DANGER WILL ROBINSON! “Pancake Syrup” is not Maple Syrup. Pancake syrup is most likely the dark corn syrup we talked about last week. If you want your pancakes to taste amazing stay away from “Pancake Syrup” and stick to real, expensive, Maple Syrup. The good news: you don’t have to turn your pancakes into “pancake-maple soup” to enjoy the unctuous benefits of Maple Syrup. A light drizzle will sweeten and enhance your pancake batter delightfully. So you’re spending the same amount of money anyway. Here’s why:
Maple syrup is no more than the sap of the maple tree siphoned off, then boiled down from 40 gallons of sap to ONE gallon of syrup. During this process the sap caramelizes, giving maple syrup its lovely golden to amber color.
This is how maple syrup is graded – by its color – denoting the amount of caramelization. Grade A comes in Dark Amber or Light Amber, and Grade B is the strongest and darkest, which Lula’s for Lunch…and More! Catering likes to use for cooking. We are also not opposed to using maple syrup in cocktails – ask for one to be made at your next cocktail party! Lula is religious about finding all ingredients that work well with whiskies. Also, for your next Brunchbe SURE to ask for Lula’s for Lunch…and More! Catering ‘s Homemade Maple-Vanilla Yogurt.
Yuck.Well, maybe not so much…in that corn syrup will not crystallize.If you read my article “The Transparency of Pecan Pie” you’ll get even deeper into this subject.Did you know that corn syrup – a highly refined product from corn starch – is only 65% as sweet as white sugar?But it doesn’t turn frostings and pies and candies grainy so it’s a decent ingredient for this sort of stuff.The only difference between light corn syrup and dark corn syrup is caramel coloring.Can you tell I’m a fan?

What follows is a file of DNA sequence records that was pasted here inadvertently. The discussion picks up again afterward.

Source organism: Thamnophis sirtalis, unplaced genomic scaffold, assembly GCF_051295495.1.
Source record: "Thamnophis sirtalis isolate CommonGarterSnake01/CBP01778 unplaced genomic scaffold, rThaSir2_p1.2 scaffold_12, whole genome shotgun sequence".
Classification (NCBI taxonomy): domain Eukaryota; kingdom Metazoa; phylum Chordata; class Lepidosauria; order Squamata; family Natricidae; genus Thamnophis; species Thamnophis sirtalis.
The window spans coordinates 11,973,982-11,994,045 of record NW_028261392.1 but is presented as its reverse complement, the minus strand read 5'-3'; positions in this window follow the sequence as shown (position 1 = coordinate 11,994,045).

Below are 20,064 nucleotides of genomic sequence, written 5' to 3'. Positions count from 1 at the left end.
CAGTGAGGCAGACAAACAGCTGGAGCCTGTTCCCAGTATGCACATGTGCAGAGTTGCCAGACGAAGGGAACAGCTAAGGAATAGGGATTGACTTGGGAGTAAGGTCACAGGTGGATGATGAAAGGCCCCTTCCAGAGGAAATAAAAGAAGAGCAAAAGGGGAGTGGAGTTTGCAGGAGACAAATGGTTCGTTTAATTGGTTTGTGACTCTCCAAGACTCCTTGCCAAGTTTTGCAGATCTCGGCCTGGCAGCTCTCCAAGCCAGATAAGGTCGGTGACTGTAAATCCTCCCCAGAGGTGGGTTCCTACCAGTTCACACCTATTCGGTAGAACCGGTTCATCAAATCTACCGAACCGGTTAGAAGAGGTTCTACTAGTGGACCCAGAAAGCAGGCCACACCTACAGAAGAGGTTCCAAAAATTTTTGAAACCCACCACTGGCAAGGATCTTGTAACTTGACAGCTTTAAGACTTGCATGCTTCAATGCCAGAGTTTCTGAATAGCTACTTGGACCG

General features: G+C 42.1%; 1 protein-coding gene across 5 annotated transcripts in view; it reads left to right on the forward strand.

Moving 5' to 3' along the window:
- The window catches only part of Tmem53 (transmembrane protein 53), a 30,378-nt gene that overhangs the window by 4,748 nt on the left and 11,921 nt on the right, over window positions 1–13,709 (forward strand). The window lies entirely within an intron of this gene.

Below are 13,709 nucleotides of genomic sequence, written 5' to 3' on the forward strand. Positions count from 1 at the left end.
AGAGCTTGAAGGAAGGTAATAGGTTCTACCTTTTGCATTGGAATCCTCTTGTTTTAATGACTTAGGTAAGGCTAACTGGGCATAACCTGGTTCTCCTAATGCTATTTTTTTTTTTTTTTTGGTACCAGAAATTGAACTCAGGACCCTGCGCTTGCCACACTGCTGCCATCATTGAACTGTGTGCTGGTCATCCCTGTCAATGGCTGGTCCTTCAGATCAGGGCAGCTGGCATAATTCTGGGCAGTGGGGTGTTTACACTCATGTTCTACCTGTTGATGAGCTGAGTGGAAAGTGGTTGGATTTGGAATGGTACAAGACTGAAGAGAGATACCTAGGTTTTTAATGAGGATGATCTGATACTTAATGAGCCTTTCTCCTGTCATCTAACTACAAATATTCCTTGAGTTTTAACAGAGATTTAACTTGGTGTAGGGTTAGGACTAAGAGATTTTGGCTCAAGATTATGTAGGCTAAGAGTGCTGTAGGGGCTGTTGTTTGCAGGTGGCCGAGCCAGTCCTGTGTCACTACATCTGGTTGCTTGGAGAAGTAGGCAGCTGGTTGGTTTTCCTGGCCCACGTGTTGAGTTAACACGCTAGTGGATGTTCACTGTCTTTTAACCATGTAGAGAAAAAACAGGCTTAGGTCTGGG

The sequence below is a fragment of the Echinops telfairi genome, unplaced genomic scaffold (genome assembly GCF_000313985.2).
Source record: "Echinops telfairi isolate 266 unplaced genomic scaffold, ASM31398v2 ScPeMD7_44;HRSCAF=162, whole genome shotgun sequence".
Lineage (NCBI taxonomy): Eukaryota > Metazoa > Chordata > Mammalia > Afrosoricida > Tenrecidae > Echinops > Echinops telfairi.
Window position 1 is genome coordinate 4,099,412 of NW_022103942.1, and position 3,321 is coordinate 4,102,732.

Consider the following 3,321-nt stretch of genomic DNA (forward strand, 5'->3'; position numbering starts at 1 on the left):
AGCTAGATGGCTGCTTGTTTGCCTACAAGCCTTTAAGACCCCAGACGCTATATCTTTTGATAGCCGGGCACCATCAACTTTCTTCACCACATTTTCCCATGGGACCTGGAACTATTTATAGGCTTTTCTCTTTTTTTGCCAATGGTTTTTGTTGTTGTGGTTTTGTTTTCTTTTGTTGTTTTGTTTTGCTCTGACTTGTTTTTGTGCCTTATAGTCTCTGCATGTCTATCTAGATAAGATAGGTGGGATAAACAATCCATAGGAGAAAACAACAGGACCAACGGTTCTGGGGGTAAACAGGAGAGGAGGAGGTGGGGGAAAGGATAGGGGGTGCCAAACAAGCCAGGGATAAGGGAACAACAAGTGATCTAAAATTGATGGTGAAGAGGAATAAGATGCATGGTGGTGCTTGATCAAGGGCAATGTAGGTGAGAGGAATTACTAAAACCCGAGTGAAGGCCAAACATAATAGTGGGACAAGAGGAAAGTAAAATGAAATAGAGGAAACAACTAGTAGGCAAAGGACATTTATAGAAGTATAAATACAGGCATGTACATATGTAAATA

February is the month of love and I’d like to celebrate the life of one of my great true loves, my pug Oscar.We lost Oscar on January 14 after sixteen and a half remarkably joyous years – much longer than pugs are expected to live.I’m sure it was love that kept him alive.In fact, Oscar had at least 9 lives, and one of his nicknames was “the energizer bunny”.Nothing could kill him or keep him down – not ingesting an entire turkey net with metal clamps at both ends, not eating an entire block of rat poison (yes I was TOO a good mommy!), nor a myriad of other things, some much less savory than these that we will not detail here.Oscar and I were soulmates – both terribly hedonistic and putting pleasure above all else.Just as I would wither on the vine without loving touch so would my son and pal, who demanded massages on a daily, neigh, hourly basis.During his last years the massage had to be gentler and kept to his upper quadrant as his poor hind legs were a bit too tender from arthritis.He always needed to be “touching”.
Oscar was as stubborn as me, or I guess more so, because he usually won.I’ve often said it’s a great thing for me that he was born with such a lovely temperament because had he been anything more than cutely ornery I would have been in terrible trouble.He taught me a really big lesson regarding the battles vs the war.He also gave me the greatest gift – one that I was perfectly petrified I would never have since I couldn’t have children – the gift of unconditional love.
I’ve never known a more expressive face, human or otherwise, and we had multitudes of conversations – me with my words, and he with his eyes, mouth, and ears, and tail, and feet, and neck, and yes, even his voice. People often commented “how can he be so comical and so regal at the same time?” He was so social all of his life (to put it mildly; another nickname was “ho”) – he went virtually everywhere with me the first 2 years, ALL stores (except grocery as I found out it wasn’t allowed).He has been to doctor’s offices, mechanics, hardware stores – in fact Beck’s Hardware in Walnut Hills cried with me the week Oscar died.He was beloved by so many – often his welfare was asked after before mine.Even at the end of his life when he was blind and deaf, once he caught a whiff of someone new in the house he found his way to them to greet them.